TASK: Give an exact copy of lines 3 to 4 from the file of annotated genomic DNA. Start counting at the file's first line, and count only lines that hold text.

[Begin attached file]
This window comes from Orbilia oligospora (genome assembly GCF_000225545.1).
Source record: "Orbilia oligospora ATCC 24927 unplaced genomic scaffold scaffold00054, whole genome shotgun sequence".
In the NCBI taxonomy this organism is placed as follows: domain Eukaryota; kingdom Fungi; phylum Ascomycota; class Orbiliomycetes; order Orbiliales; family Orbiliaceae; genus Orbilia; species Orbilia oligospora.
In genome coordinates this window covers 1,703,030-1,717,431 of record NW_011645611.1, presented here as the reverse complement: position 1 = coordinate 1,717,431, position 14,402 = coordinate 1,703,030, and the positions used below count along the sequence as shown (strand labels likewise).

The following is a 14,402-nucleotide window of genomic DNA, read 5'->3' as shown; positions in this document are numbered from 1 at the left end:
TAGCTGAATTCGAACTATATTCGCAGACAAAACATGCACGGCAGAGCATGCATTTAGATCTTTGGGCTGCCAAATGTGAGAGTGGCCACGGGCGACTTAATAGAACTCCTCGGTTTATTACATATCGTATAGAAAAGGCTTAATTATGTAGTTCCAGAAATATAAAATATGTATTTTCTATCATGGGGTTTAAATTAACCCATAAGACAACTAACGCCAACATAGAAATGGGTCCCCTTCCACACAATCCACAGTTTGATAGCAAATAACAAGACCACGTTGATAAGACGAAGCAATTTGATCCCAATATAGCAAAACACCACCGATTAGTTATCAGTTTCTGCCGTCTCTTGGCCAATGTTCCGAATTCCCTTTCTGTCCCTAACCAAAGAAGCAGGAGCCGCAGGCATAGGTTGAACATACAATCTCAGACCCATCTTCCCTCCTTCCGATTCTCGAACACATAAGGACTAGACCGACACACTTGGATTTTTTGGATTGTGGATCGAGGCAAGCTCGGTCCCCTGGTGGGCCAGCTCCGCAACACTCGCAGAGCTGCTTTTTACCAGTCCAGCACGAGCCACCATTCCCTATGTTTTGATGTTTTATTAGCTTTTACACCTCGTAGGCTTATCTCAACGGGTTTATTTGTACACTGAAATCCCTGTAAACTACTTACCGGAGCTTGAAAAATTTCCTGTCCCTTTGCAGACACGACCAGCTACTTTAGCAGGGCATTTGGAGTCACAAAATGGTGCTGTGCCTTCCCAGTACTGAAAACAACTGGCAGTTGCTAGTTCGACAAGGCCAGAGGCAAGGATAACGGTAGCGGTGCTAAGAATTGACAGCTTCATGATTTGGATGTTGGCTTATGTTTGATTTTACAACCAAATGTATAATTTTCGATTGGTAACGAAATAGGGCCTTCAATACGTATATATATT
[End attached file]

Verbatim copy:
In the NCBI taxonomy this organism is placed as follows: domain Eukaryota; kingdom Fungi; phylum Ascomycota; class Orbiliomycetes; order Orbiliales; family Orbiliaceae; genus Orbilia; species Orbilia oligospora.
In genome coordinates this window covers 1,703,030-1,717,431 of record NW_011645611.1, presented here as the reverse complement: position 1 = coordinate 1,717,431, position 14,402 = coordinate 1,703,030, and the positions used below count along the sequence as shown (strand labels likewise).